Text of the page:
ERIC Identifier: ED359067
Publication Date: 1993-07-00
Author: Heimlich, Joe E. - Puglisi, Dawn D.
Source: ERIC Clearinghouse for Science Mathematics and Environmental Education Columbus OH.

Finding Funding for Environmental Education Efforts. ERIC/CSMEE Digest.

Communities and schools frequently find that some part of their physical environment may need action to improve it. A group may decide to do a site cleanup, undertake beautification of an area, create a land laboratory, or establish a community education campaign on a current issue of interest.

Sometimes, the creative process runs into the cold hard fact that there are limited local financial resources to fund the effort. This digest will highlight steps in identifying potential sources for funding and how to apply for those funds.


The two most common types of monetary awards to groups and individuals are: (1) grants and (2) gifts. Gifts are donations of monies or in-kind services or goods made to individuals or groups for which there is no expectation of outcome by the giver. A fast-food restaurant's donation of beverages to a work-group and a local philanthropist's gift of money to what is personally viewed as a "worthy" cause are outright gifts. A grant, on the other hand, is usually awarded to a group or individual based on the perceived merits of a proposed project. For small efforts, a gift is often more expeditious and easier to obtain than a grant.

For larger and more expensive projects, a grant is usually more appropriate. Grants are offered by governments, foundations (usually affiliated with an industry or company, institutions, or organizations.

Sometimes, grants are awarded based on needs of the funder. In these cases the contractors request proposals from the group or individual seeking funding based on parameters that the funder explicitly states when offering funding. For most groups interested in environmental projects, it is more likely that a foundation that awards grants based on individual consideration of the proposal will fund a project.

There are various ways to identify foundations that may fund an environmental project and to apply for funding. The process has four steps.


Before looking for monetary support, it is important that the group identify what it wants to do or accomplish. This step helps the group avoid "chasing after money," which is often a fruitless effort and requires a great deal of time. The group should determine what it wants to do in the terms of goals and outcomes.

What are the goals of the project? Very often, groups make the mistake of identifying goals as what will be done, rather than the real goal. Creating signage for a nature trail is not a goal, but a means of accomplishing the goal of having good signage along the nature trail. Goals are the end result of what the group will do. And goals have outcomes.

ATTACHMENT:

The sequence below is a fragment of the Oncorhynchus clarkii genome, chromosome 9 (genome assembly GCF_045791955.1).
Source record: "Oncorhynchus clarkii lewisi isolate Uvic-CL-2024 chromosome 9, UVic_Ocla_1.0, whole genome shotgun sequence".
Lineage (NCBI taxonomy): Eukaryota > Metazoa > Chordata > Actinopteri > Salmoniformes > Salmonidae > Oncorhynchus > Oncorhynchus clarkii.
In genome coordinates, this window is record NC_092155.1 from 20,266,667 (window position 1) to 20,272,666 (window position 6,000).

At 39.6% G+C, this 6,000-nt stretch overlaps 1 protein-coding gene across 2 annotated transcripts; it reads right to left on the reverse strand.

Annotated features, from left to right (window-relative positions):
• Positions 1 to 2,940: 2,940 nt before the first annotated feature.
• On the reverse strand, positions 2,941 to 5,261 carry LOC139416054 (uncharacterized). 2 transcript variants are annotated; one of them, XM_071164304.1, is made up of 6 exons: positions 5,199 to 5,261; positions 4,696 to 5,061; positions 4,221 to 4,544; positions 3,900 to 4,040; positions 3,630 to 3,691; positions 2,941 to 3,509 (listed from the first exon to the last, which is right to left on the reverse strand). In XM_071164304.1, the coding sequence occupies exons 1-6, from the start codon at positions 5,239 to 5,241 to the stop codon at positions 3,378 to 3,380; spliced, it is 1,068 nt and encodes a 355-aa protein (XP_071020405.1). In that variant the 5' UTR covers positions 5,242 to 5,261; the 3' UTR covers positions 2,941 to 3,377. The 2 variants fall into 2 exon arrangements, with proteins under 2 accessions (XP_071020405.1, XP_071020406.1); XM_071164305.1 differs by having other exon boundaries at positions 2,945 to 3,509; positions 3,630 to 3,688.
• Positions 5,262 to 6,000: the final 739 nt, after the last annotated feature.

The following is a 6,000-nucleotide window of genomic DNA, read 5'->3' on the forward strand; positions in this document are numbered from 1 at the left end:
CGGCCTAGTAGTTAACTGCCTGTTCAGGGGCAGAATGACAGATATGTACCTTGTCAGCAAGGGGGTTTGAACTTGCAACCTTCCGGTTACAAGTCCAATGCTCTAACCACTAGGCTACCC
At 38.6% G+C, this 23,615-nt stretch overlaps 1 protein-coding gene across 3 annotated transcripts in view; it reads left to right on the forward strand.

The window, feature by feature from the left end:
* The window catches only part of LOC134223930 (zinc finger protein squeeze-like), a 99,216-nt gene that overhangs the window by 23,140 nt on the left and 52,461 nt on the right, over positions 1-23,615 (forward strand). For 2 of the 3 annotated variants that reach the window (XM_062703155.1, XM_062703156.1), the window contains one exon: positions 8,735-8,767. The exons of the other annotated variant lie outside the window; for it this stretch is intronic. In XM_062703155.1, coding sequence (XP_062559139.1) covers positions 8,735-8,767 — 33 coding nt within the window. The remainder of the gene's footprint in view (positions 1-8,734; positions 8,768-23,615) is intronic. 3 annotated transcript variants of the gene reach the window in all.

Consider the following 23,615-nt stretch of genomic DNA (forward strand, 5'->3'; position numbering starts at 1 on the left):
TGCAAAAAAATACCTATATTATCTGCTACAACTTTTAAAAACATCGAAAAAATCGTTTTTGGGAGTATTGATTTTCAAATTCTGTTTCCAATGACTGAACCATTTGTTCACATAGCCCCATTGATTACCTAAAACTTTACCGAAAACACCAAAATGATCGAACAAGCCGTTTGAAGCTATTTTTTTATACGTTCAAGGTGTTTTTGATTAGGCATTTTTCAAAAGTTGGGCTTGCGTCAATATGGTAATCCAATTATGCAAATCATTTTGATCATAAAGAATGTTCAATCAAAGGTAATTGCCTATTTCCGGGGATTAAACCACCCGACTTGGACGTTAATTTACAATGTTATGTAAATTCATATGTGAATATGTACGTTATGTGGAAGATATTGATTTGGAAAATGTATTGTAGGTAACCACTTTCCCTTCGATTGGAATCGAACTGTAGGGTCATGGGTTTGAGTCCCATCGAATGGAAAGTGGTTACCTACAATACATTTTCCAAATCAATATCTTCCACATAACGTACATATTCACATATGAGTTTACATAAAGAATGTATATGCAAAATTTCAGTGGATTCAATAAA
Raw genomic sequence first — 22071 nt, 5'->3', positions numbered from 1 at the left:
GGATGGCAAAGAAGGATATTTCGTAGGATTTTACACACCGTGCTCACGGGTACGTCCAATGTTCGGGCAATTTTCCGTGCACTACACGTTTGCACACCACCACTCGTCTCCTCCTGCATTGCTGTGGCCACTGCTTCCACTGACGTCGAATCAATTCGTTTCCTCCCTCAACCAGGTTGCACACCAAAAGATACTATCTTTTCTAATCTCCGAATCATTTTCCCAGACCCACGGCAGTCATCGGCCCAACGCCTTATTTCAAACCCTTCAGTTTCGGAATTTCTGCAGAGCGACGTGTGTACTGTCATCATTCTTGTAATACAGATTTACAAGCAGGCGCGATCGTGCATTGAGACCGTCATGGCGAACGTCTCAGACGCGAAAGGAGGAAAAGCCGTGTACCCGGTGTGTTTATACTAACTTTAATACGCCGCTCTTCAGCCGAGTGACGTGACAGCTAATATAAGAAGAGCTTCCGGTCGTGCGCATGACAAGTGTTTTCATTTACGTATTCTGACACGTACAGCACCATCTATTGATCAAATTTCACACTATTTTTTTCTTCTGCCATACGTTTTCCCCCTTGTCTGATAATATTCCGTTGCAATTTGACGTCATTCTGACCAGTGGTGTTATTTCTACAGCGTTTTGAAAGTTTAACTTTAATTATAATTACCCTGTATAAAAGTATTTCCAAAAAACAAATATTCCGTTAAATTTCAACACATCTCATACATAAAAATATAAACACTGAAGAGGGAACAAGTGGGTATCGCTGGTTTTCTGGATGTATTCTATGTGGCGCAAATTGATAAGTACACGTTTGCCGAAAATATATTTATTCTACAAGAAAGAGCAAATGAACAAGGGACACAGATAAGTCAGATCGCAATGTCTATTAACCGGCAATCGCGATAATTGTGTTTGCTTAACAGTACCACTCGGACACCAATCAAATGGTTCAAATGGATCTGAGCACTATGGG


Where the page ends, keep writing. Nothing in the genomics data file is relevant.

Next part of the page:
Outcomes drive the goals. Using the above example, why is good signage important? The outcome might be that there is improved probability that users of the nature trail will understand what they are observing. Another outcome might be the availability of information along the trail that is not visually disruptive or that blends into the environment. Agreement within the group on goals and outcomes of the project is important before the group even begins to look for funding opportunities.

How extensive is the group effort to be? Realistically, what are group members willing to do? The extensiveness of the project must be determined before asking for funding. Few, if any, foundations will award money to fund a project where the group requesting the funding does not do any of the work. The commitment of the group must be reflected in a realistic project.

Finally, the group needs to establish a realistic timeline for completing the project. In initial discussions, talk among the group members should reflect how long people will be willing to commit to a particular project and how long actual work on the project will take, including time for unplanned occurrences! Most grants are awarded on dates determined by the granter, and there is a "lag" time between submission and awarding of monies.


There are many reference tools to help a group get started in identifying possible funding sources. The list of references at the end of this digest is a good place to start. In addition, local organizations and local and state government agencies often have grant programs that may not appear in references. It is well worth the time invested to talk with environmental associations in your area to discover if they are aware of additional funding sources.


Just because a foundation awards money for environmental projects does not mean that your project will fit within the foundation's guidelines for funding. Foundations and agencies have annual reports that describe what projects were funded each year. These reports describe the foundation's goals and also provide important information such as:

* the timeline for submitting grant applications or proposals.

* the current or emerging interests of the foundation.